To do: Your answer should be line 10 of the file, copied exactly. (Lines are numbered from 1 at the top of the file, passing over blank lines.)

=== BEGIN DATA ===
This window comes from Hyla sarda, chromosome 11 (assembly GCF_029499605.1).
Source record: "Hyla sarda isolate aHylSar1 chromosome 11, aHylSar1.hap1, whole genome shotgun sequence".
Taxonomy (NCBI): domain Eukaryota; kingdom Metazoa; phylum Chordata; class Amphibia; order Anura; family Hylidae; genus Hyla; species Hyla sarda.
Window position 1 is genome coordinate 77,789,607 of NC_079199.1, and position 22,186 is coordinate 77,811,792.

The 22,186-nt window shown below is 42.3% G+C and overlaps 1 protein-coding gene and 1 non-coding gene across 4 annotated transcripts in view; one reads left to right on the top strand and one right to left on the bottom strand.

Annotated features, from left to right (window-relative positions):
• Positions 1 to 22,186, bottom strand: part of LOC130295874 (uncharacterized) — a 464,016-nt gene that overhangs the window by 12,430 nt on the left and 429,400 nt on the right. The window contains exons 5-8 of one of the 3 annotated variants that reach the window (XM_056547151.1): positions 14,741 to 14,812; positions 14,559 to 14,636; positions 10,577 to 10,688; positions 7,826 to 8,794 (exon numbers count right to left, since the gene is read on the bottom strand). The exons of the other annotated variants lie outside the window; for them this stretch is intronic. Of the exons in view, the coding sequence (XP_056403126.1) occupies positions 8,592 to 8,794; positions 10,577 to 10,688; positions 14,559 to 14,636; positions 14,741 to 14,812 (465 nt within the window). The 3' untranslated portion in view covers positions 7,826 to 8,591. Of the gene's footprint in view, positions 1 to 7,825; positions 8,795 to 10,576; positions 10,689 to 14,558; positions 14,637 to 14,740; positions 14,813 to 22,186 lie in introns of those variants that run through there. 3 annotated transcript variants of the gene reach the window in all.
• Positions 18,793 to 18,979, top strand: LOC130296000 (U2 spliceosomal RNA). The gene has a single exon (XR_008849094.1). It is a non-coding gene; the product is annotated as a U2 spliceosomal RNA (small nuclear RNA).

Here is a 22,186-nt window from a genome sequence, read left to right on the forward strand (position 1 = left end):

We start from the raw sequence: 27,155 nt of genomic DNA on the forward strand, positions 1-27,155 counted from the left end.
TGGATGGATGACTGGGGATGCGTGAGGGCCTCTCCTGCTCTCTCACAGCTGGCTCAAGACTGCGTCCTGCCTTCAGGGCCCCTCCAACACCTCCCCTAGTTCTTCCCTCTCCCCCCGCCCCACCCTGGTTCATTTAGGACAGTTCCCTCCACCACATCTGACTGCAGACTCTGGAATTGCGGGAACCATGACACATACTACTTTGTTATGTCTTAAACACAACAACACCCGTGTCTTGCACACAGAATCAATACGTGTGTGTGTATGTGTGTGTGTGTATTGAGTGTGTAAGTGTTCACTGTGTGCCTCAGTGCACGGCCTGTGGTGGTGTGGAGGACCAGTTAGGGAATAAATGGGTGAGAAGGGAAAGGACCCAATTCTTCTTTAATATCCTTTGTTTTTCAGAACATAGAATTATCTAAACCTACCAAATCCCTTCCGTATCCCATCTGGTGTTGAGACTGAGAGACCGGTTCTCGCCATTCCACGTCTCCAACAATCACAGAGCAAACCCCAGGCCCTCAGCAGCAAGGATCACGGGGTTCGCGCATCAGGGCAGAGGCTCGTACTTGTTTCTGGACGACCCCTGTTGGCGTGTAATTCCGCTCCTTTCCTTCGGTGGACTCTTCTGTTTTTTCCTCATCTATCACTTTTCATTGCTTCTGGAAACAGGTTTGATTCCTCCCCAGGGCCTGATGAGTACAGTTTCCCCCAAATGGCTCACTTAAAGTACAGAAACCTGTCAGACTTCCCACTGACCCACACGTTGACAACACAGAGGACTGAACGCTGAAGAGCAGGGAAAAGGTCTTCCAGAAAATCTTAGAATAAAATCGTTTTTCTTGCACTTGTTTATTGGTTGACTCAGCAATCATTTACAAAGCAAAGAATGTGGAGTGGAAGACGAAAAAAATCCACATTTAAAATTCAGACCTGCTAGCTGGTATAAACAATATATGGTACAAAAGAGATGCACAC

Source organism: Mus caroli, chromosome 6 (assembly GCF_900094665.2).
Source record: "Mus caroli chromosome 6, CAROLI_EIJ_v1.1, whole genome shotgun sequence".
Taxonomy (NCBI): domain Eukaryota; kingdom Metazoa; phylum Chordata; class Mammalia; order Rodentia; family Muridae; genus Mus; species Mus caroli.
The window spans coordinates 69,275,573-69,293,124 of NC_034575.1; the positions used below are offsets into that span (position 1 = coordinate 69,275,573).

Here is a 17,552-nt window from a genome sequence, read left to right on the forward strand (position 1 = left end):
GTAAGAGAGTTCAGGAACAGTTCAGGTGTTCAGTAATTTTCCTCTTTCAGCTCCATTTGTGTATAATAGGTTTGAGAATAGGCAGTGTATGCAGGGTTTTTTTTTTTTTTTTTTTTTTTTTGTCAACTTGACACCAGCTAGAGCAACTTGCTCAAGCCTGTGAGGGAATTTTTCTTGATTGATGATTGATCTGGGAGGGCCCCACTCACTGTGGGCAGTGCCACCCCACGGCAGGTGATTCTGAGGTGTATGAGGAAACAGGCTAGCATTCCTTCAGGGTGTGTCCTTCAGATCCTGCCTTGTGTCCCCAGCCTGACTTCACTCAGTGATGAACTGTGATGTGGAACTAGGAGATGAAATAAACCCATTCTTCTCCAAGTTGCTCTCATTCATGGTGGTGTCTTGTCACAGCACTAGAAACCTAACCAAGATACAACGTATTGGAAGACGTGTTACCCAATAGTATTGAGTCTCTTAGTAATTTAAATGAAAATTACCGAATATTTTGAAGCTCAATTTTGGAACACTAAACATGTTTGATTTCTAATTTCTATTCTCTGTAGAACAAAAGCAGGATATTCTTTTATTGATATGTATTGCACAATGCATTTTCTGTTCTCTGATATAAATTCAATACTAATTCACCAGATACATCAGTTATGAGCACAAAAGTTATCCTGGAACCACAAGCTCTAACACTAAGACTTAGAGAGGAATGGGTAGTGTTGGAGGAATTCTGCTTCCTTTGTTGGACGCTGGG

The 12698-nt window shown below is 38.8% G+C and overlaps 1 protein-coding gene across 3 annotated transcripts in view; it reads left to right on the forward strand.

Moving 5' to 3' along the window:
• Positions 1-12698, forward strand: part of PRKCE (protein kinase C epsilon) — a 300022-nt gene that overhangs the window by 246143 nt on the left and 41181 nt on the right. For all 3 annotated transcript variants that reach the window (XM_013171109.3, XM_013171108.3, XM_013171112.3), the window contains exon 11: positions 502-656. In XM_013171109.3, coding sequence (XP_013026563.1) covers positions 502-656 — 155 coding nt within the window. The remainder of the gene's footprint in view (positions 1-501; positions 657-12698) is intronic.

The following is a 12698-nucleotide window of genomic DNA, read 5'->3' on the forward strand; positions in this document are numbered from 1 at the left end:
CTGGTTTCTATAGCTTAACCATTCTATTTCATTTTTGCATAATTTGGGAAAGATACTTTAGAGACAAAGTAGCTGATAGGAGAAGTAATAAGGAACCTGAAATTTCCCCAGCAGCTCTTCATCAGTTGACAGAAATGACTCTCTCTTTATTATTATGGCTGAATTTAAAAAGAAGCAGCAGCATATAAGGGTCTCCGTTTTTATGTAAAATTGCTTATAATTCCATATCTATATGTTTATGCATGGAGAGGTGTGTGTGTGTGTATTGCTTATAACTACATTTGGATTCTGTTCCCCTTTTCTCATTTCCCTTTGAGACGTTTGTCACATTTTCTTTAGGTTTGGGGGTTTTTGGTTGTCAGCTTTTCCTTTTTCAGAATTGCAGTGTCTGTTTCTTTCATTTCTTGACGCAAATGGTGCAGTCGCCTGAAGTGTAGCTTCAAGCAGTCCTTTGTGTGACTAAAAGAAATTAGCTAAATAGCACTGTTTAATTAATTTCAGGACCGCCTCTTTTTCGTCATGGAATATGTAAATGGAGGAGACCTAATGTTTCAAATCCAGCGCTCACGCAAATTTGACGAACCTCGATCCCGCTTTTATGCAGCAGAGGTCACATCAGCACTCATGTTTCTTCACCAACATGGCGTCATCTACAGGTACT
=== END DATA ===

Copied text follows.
We start from the raw sequence: 27,155 nt of genomic DNA on the forward strand, positions 1-27,155 counted from the left end.